General causes of repetitive strain injuries:
A non-exhaustive list of contributory factors towards the emergence of repetitive strain injuries is as follows –
- An overuse of the muscles on a continued repetitive basis
- Cold temperatures
- Vibrating equipment
- Forceful activities
- Poor posture or a badly organised work area that is not ergonomically sound
- Holding the same posture on a continuous basis
- Prolonged periods of work without a break
- Stress has been proven to increase the incidence of repetitive strain injuries
- Direct pressure or a blow to the body
- Carrying heavy loads on a repeated basis
Types of repetitive strain injuries:
Each type of RSI will be caused by the breakdown in a specific bodily function, which has been caused by one (or many) of the factors that have been listed above. Here is a list of variety of conditions arising due to repetitive strain injuries.
- Cubital tunnel syndrome
- DeQuervain’s syndrome
- Diffuse RSI
- Dupuytren’s contracture
- Dystonia (writers cramp)
- Gamekeeper’s thumb
- Raynauds disease
- Thoracic outlet syndrome
- pain, tingling, sensory deficits or loss of function
- loss of strength or loss of mobility in the arms, legs or trunk
- loss of balance or other problems with walking and general mobility skills
- speech or memory difficulties following a stroke or other medical problem
- difficulty with dressing, bathing, cooking or other activities of daily living
- Loss of confidence in returning back to work after even medical treatment id over
- Loss of attention/concentration from a particular job/task.
Repetitive Stress Injuries can be prevented and managed by Occupational Therapy interventions in which a regular check up and assessment of Individual Musculoskeletal consultation shall be carried out at individual workstations and the ergonomics and workplace design is also assessed and modified if necessary. Along with occupational therapy procedures other musculoskeletal treatment such as myotherapy, neuromuscular therapy, trigger point therapy, myofascial release, muscle energy techniques, positional release techniques, soft tissue mobilization, taping and adjunctive techniques are also applied. Ergonomic assessment at work places and ergonomic modifications of furnitures, training of postural correction etc. plays important role. Occupational therapists can help patients with these disorders practice “joint protection.” Patients can learn to use their hands in non-deforming positions. RSI may be avoidable through proper work habits – including posture, wrist position and regular work breaks – as well as ergonomically designed workstations and keyboards. Group training and education of contributory and perpetuating factors for RSI (posture, diet, stress, habits, etc.) is required to be given separately for factory workers, computer users, office workers, and all staff. A RSI treatment/management centre adjacent to the work place of employees of a firm/factory is of much help which will prevent loss of work hours in going to hospitals frequently for undergoing treatment. Training of other doctors & therapists and research to identify the causes and results of treatment of RSI is also equally important to management of this disabling condition.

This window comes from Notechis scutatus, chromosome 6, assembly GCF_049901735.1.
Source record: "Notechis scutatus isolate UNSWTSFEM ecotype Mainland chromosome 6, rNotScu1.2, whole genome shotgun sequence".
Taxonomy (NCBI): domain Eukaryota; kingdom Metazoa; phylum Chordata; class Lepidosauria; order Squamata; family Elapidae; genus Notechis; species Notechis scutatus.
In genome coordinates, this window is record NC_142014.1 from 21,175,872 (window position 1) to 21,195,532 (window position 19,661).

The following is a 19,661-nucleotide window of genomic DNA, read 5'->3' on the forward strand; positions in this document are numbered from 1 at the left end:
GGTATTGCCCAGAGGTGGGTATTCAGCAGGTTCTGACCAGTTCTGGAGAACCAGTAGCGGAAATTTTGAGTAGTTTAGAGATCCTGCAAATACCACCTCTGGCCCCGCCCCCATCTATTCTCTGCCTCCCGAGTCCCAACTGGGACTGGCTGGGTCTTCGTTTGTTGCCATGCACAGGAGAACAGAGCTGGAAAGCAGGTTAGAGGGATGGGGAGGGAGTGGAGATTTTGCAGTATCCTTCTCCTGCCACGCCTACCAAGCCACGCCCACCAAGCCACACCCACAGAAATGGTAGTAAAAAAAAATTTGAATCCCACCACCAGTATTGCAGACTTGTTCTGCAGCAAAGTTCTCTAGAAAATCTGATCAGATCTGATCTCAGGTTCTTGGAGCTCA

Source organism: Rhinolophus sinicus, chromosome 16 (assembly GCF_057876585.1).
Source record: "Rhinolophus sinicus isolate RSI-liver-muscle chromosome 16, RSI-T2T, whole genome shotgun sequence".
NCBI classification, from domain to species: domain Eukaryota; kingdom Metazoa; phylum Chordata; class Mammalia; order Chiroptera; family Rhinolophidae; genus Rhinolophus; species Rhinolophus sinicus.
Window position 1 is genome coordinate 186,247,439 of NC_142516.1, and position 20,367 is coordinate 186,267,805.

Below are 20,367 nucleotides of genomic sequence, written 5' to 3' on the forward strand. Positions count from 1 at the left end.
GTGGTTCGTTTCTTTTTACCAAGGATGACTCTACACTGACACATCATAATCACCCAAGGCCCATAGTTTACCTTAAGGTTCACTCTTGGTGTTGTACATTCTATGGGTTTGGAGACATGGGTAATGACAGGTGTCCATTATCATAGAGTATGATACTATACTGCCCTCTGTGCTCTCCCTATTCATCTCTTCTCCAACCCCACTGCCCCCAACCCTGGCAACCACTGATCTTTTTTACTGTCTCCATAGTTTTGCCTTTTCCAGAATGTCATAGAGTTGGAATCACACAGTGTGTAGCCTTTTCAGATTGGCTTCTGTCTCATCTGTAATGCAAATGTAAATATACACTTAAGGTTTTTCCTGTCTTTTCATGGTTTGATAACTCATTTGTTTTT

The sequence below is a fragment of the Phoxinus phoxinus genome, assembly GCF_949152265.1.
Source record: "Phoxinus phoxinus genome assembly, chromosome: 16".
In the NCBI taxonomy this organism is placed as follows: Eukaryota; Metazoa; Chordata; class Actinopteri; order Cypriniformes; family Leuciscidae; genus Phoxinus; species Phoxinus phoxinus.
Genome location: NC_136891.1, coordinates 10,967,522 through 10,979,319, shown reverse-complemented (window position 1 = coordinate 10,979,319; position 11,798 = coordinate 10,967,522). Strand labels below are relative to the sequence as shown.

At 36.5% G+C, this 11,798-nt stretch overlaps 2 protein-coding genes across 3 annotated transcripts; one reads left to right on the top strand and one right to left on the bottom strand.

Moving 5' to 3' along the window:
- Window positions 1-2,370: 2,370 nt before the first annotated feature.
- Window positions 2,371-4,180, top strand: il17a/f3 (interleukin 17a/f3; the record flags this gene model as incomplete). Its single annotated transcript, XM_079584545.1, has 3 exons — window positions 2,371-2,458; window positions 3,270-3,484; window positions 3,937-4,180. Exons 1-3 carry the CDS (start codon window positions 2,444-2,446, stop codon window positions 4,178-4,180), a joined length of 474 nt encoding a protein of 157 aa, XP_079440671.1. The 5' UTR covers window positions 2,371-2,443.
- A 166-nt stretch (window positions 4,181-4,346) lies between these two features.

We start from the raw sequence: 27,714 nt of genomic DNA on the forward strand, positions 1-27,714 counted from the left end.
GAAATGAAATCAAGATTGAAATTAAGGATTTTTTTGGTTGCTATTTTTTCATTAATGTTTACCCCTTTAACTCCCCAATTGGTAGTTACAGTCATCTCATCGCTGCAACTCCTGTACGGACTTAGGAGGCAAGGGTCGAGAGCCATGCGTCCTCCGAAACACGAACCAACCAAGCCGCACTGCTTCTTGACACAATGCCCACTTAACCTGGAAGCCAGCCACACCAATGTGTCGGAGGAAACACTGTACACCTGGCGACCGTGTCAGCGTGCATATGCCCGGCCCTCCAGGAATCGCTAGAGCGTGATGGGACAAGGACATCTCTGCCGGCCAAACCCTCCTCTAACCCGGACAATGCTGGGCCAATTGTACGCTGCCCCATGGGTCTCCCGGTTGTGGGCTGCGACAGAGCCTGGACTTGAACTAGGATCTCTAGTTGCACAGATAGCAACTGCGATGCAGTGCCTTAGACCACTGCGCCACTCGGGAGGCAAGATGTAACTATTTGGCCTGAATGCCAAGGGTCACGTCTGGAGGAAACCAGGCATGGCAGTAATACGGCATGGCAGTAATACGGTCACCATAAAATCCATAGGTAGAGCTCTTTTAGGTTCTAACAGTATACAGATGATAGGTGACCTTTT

By: Debadutta Mishra , Director, Ability India